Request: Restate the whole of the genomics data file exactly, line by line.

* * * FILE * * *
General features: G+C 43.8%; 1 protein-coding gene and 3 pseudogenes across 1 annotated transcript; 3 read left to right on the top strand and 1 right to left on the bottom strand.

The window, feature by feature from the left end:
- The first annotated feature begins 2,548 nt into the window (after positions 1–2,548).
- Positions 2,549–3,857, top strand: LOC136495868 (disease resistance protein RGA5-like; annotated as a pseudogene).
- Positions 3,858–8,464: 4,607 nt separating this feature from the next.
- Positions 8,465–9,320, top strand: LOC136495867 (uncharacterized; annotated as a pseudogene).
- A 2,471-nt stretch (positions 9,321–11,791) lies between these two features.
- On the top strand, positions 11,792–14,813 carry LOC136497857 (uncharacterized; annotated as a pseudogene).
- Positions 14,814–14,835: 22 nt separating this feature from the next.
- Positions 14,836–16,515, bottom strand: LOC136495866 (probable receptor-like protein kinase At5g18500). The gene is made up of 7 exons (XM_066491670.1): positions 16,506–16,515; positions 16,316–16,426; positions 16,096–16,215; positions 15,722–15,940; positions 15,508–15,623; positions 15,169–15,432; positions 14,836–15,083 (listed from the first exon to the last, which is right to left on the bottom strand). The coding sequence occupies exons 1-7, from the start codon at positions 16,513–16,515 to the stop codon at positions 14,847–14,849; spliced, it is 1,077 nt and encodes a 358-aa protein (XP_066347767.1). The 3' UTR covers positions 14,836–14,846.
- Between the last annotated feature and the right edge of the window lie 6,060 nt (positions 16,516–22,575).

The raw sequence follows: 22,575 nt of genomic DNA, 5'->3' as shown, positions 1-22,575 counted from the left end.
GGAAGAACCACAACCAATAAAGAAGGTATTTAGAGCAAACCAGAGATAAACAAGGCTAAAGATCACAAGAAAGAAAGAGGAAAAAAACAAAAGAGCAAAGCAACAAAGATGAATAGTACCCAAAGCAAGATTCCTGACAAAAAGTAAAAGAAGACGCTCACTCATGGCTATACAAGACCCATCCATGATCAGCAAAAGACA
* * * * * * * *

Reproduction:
General features: G+C 43.8%; 1 protein-coding gene and 3 pseudogenes across 1 annotated transcript; 3 read left to right on the top strand and 1 right to left on the bottom strand.

The window, feature by feature from the left end:
- The first annotated feature begins 2,548 nt into the window (after positions 1–2,548).
- Positions 2,549–3,857, top strand: LOC136495868 (disease resistance protein RGA5-like; annotated as a pseudogene).
- Positions 3,858–8,464: 4,607 nt separating this feature from the next.
- Positions 8,465–9,320, top strand: LOC136495867 (uncharacterized; annotated as a pseudogene).
- A 2,471-nt stretch (positions 9,321–11,791) lies between these two features.
- On the top strand, positions 11,792–14,813 carry LOC136497857 (uncharacterized; annotated as a pseudogene).
- Positions 14,814–14,835: 22 nt separating this feature from the next.
- Positions 14,836–16,515, bottom strand: LOC136495866 (probable receptor-like protein kinase At5g18500). The gene is made up of 7 exons (XM_066491670.1): positions 16,506–16,515; positions 16,316–16,426; positions 16,096–16,215; positions 15,722–15,940; positions 15,508–15,623; positions 15,169–15,432; positions 14,836–15,083 (listed from the first exon to the last, which is right to left on the bottom strand). The coding sequence occupies exons 1-7, from the start codon at positions 16,513–16,515 to the stop codon at positions 14,847–14,849; spliced, it is 1,077 nt and encodes a 358-aa protein (XP_066347767.1). The 3' UTR covers positions 14,836–14,846.
- Between the last annotated feature and the right edge of the window lie 6,060 nt (positions 16,516–22,575).

The raw sequence follows: 22,575 nt of genomic DNA, 5'->3' as shown, positions 1-22,575 counted from the left end.
GGAAGAACCACAACCAATAAAGAAGGTATTTAGAGCAAACCAGAGATAAACAAGGCTAAAGATCACAAGAAAGAAAGAGGAAAAAAACAAAAGAGCAAAGCAACAAAGATGAATAGTACCCAAAGCAAGATTCCTGACAAAAAGTAAAAGAAGACGCTCACTCATGGCTATACAAGACCCATCCATGATCAGCAAAAGACA